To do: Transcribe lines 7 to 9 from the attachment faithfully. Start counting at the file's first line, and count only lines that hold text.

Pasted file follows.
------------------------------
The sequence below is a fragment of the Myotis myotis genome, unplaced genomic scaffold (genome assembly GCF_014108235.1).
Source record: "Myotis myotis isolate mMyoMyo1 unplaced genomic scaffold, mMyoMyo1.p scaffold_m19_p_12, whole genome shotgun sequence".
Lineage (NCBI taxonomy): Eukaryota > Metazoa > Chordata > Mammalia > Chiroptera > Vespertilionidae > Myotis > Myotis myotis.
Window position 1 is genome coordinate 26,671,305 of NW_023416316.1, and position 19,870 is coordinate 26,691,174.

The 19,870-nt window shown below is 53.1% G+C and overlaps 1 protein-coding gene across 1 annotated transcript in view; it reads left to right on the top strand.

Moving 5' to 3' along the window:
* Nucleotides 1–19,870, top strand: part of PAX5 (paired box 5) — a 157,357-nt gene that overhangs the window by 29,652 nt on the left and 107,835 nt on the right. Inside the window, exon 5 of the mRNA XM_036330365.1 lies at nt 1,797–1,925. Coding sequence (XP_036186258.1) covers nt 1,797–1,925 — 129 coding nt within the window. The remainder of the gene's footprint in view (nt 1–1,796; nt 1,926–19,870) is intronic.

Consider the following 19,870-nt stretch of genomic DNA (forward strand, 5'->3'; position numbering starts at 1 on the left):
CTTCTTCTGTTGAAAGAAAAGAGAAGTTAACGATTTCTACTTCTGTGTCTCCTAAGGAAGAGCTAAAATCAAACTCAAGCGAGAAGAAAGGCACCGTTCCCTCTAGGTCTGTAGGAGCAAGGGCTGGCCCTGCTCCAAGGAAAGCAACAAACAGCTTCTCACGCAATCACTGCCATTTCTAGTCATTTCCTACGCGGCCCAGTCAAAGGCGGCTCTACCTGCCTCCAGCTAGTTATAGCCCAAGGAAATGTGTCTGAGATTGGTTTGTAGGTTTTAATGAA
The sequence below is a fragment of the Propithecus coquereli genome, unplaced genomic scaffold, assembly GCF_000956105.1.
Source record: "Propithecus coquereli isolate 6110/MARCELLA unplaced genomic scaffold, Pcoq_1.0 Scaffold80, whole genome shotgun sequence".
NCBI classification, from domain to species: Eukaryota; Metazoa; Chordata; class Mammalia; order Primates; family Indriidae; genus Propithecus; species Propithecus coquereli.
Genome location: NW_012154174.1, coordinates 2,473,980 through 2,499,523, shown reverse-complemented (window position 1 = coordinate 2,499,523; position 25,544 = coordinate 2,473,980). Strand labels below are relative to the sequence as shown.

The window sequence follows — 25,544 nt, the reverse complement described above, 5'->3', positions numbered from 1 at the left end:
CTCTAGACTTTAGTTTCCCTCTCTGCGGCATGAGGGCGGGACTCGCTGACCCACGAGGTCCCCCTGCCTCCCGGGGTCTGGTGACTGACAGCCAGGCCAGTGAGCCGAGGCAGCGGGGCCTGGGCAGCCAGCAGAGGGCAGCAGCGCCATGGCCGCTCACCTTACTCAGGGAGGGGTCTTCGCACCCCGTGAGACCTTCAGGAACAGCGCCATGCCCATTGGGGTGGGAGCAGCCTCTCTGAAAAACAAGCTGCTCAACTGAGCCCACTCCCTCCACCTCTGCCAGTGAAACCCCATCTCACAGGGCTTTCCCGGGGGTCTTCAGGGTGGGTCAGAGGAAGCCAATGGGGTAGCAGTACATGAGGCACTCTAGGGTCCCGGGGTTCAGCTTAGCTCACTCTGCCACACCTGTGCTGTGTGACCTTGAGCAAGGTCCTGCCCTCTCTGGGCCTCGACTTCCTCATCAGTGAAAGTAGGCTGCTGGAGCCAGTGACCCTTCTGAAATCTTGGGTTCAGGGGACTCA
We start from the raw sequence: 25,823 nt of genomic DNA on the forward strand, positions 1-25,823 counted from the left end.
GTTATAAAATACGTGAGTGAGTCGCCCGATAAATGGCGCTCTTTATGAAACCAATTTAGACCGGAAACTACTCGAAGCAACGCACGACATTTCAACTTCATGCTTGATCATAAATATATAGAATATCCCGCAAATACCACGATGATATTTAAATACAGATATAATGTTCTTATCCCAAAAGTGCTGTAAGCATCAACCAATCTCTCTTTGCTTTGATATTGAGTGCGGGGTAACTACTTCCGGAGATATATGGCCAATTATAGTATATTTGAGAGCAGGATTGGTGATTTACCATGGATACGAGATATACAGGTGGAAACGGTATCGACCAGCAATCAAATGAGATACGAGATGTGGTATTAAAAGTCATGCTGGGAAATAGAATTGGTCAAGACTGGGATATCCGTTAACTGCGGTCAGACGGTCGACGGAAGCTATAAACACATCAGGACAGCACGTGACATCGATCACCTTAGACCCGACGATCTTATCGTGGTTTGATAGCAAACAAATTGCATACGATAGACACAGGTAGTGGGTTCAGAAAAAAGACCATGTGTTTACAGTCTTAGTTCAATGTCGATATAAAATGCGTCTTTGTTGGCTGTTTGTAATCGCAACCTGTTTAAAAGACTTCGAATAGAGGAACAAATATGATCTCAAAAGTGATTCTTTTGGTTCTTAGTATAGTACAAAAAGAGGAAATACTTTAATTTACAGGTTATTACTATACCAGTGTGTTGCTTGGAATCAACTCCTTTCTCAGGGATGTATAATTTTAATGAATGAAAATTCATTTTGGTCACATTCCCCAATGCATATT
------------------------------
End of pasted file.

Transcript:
* Nucleotides 1–19,870, top strand: part of PAX5 (paired box 5) — a 157,357-nt gene that overhangs the window by 29,652 nt on the left and 107,835 nt on the right. Inside the window, exon 5 of the mRNA XM_036330365.1 lies at nt 1,797–1,925. Coding sequence (XP_036186258.1) covers nt 1,797–1,925 — 129 coding nt within the window. The remainder of the gene's footprint in view (nt 1–1,796; nt 1,926–19,870) is intronic.

Consider the following 19,870-nt stretch of genomic DNA (forward strand, 5'->3'; position numbering starts at 1 on the left):
CTTCTTCTGTTGAAAGAAAAGAGAAGTTAACGATTTCTACTTCTGTGTCTCCTAAGGAAGAGCTAAAATCAAACTCAAGCGAGAAGAAAGGCACCGTTCCCTCTAGGTCTGTAGGAGCAAGGGCTGGCCCTGCTCCAAGGAAAGCAACAAACAGCTTCTCACGCAATCACTGCCATTTCTAGTCATTTCCTACGCGGCCCAGTCAAAGGCGGCTCTACCTGCCTCCAGCTAGTTATAGCCCAAGGAAATGTGTCTGAGATTGGTTTGTAGGTTTTAATGAA